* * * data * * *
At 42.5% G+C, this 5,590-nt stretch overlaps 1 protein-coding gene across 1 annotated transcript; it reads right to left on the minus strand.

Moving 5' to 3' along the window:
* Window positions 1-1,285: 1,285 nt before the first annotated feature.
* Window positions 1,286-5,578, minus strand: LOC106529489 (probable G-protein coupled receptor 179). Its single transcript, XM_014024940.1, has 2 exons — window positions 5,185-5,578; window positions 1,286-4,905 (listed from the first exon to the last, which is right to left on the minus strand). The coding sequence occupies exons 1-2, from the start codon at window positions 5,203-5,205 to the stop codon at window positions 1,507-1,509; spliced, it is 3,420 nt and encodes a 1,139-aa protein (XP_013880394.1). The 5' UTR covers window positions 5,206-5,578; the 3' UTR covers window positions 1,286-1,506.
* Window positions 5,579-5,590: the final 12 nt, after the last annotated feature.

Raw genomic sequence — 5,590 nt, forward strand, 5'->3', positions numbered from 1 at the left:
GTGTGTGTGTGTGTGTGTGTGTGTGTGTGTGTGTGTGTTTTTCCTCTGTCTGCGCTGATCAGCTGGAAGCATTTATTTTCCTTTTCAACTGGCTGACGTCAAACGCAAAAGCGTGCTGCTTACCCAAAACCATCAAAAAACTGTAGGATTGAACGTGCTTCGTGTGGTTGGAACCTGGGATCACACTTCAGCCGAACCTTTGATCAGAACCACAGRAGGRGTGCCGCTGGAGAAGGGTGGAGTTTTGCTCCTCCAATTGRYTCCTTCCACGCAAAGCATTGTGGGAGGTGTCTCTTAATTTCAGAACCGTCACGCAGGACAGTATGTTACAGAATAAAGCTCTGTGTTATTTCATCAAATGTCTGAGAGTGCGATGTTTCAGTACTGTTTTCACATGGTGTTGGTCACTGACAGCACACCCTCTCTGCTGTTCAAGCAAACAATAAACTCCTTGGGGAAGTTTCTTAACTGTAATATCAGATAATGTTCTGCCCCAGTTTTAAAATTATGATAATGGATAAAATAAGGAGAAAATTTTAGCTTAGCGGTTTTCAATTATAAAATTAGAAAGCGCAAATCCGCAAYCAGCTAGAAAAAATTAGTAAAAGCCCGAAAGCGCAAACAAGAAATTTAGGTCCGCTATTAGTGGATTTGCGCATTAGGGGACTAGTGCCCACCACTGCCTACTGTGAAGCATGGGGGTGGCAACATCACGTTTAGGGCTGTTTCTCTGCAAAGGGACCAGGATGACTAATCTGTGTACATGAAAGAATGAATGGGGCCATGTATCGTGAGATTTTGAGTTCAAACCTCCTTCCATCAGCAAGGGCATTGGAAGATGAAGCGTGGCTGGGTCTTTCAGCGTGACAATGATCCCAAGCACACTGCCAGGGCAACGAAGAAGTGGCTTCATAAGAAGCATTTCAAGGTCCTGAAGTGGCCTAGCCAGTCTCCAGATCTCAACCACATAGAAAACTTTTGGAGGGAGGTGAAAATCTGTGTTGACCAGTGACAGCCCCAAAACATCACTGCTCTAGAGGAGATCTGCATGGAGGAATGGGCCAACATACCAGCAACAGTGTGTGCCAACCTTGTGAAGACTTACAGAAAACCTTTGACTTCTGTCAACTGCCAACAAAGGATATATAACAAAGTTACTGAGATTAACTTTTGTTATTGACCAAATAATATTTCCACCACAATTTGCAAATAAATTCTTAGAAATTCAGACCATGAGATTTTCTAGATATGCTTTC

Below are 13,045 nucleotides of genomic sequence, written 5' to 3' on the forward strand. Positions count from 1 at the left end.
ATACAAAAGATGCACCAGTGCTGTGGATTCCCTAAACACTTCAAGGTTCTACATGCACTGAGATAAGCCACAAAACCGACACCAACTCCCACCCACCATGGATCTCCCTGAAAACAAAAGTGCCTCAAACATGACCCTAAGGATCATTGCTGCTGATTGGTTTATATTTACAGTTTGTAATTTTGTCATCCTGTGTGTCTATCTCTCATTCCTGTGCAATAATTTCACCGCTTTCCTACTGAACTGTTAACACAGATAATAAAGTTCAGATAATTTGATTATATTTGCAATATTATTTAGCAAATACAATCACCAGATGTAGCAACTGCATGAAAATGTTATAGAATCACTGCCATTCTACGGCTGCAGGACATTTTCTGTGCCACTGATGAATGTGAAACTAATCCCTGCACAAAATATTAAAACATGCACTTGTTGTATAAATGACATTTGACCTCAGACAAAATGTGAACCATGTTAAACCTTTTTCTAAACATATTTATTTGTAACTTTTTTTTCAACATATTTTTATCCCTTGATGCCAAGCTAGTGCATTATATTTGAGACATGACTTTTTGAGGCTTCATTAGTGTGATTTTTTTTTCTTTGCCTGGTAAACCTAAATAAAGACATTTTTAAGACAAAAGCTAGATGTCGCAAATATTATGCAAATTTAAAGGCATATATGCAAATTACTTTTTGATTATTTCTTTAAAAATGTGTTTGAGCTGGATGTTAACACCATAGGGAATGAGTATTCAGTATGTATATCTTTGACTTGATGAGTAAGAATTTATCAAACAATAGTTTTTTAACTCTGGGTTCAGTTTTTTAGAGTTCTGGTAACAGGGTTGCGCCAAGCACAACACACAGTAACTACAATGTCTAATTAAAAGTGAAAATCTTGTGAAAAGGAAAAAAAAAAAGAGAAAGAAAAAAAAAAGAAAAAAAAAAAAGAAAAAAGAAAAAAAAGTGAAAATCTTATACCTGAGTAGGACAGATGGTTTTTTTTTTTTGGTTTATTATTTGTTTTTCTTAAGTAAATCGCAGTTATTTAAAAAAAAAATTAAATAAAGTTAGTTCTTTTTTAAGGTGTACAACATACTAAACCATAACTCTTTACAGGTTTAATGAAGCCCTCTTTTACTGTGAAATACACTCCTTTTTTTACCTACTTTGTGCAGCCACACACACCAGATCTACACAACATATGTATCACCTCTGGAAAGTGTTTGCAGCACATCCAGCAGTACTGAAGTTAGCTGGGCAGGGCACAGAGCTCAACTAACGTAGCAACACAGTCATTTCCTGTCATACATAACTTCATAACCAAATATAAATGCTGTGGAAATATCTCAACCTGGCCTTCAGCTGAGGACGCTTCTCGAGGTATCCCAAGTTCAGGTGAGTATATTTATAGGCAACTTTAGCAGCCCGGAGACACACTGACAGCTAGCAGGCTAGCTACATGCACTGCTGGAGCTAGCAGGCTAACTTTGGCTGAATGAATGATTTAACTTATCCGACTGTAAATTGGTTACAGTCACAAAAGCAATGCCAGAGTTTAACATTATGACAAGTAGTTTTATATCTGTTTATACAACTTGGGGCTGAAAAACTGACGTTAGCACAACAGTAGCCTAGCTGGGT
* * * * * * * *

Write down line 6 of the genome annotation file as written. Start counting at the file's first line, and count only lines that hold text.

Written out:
Raw genomic sequence — 5,590 nt, forward strand, 5'->3', positions numbered from 1 at the left: